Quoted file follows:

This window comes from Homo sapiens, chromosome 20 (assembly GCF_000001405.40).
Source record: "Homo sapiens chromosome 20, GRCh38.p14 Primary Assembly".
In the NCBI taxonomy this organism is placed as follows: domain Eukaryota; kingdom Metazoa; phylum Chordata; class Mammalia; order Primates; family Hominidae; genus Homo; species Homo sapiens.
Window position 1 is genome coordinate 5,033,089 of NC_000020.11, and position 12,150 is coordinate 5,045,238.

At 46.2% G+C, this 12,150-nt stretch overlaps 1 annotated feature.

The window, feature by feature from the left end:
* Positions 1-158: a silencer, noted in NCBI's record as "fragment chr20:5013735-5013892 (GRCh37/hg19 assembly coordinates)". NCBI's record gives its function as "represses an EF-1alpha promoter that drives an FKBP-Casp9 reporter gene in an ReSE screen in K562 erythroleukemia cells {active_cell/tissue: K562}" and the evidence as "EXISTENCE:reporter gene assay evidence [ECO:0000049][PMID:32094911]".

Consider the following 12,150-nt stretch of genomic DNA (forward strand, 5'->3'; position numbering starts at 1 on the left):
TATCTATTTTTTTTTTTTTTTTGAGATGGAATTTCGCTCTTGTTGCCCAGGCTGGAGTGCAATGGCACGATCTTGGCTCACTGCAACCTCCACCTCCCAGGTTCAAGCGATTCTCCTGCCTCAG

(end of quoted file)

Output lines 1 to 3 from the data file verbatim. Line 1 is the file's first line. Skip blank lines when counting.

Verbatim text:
This window comes from Homo sapiens, chromosome 20 (assembly GCF_000001405.40).
Source record: "Homo sapiens chromosome 20, GRCh38.p14 Primary Assembly".
In the NCBI taxonomy this organism is placed as follows: domain Eukaryota; kingdom Metazoa; phylum Chordata; class Mammalia; order Primates; family Hominidae; genus Homo; species Homo sapiens.